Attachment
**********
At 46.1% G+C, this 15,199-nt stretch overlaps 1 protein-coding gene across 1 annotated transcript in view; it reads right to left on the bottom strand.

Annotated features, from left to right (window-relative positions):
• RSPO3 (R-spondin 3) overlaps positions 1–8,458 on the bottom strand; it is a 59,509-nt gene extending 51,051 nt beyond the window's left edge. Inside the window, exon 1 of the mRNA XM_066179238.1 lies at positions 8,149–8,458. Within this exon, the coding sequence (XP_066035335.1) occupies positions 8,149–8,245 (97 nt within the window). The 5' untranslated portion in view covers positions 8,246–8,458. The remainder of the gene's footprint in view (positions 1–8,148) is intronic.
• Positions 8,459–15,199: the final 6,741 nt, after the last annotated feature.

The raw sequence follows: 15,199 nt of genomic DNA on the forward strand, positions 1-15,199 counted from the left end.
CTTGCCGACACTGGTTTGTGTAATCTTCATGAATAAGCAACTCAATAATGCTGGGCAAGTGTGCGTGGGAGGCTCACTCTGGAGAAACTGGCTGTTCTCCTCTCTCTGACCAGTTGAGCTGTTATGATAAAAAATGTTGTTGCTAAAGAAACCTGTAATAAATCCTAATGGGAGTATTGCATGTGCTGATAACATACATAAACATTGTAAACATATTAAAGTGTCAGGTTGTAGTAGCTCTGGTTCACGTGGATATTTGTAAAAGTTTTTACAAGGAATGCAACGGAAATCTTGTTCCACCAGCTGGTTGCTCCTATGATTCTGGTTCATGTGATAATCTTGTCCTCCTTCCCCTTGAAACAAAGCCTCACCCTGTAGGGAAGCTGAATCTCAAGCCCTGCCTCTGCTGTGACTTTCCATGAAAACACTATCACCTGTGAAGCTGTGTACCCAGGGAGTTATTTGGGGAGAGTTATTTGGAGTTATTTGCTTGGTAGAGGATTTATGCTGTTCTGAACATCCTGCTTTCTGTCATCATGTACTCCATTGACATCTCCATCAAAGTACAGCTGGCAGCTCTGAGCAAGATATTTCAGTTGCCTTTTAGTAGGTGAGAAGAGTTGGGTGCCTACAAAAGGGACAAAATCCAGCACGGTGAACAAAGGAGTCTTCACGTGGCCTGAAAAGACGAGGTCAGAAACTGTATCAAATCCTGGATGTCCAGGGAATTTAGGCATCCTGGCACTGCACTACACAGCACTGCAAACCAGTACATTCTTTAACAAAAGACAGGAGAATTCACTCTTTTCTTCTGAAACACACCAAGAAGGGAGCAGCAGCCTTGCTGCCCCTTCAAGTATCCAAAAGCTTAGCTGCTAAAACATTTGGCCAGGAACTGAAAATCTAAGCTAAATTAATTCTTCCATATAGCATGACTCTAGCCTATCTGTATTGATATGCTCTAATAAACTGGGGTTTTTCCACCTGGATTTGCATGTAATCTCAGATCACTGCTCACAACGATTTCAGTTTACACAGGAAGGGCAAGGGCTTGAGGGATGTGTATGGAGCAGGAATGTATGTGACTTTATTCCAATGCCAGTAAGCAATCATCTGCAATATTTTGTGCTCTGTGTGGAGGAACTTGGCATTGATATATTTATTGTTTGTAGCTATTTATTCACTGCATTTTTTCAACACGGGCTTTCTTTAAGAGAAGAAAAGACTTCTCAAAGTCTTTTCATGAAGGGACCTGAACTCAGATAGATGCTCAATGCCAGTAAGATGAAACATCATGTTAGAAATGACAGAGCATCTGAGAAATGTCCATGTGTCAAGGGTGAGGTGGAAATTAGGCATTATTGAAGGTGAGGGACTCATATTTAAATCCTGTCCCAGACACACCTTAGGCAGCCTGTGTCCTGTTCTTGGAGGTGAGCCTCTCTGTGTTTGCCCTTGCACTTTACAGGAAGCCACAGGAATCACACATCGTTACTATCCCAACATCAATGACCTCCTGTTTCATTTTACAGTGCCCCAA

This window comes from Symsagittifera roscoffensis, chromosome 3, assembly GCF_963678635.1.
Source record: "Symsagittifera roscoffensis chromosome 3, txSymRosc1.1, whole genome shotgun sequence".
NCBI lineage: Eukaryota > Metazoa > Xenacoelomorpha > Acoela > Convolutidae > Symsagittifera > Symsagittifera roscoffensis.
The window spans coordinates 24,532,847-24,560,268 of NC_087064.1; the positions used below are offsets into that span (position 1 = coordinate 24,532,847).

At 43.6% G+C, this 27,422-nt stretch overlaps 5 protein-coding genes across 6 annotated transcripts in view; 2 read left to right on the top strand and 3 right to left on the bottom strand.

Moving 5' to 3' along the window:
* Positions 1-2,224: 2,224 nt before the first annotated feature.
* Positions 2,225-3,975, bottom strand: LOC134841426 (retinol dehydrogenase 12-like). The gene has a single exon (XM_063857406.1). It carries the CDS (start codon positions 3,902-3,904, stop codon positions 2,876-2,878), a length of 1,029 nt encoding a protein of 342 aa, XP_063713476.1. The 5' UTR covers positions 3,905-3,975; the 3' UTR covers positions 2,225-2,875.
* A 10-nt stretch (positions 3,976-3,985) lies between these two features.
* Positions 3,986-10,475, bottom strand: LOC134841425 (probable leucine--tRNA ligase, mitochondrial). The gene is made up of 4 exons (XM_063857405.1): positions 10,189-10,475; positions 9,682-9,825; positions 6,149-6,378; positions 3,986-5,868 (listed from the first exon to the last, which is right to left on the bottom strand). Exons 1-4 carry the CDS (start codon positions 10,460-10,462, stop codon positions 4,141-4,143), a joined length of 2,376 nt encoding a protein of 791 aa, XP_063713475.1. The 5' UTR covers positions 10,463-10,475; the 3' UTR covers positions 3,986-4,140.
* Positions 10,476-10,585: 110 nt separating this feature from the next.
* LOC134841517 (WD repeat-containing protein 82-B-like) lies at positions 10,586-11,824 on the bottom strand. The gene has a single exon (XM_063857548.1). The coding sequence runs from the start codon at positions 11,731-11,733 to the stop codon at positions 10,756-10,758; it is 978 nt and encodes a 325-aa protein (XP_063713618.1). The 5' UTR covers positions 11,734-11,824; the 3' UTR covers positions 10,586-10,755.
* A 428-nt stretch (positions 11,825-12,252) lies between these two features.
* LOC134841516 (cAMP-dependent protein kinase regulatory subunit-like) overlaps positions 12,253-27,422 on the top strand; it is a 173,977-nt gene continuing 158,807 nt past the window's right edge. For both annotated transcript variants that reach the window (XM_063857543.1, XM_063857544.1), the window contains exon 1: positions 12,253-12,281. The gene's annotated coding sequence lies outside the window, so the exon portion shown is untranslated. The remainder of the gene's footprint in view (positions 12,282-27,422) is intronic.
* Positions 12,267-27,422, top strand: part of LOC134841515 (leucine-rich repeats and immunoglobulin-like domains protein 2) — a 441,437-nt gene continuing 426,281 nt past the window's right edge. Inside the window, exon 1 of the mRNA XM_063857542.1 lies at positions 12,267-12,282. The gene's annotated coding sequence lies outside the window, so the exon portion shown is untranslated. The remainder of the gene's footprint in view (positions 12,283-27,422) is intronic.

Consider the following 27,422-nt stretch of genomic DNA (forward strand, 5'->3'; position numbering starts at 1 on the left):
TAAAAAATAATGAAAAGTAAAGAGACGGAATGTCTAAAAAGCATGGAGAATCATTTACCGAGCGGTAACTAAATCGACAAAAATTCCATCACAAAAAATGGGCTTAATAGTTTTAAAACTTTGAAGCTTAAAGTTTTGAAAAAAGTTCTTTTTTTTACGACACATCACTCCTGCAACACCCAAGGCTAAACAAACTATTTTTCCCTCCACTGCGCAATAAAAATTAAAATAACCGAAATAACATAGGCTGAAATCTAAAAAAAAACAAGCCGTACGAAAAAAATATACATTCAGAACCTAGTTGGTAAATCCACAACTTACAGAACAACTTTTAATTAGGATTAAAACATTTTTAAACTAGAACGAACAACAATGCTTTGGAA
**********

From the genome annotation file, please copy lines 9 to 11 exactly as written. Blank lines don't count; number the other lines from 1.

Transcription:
NCBI lineage: Eukaryota > Metazoa > Xenacoelomorpha > Acoela > Convolutidae > Symsagittifera > Symsagittifera roscoffensis.
The window spans coordinates 24,532,847-24,560,268 of NC_087064.1; the positions used below are offsets into that span (position 1 = coordinate 24,532,847).

At 43.6% G+C, this 27,422-nt stretch overlaps 5 protein-coding genes across 6 annotated transcripts in view; 2 read left to right on the top strand and 3 right to left on the bottom strand.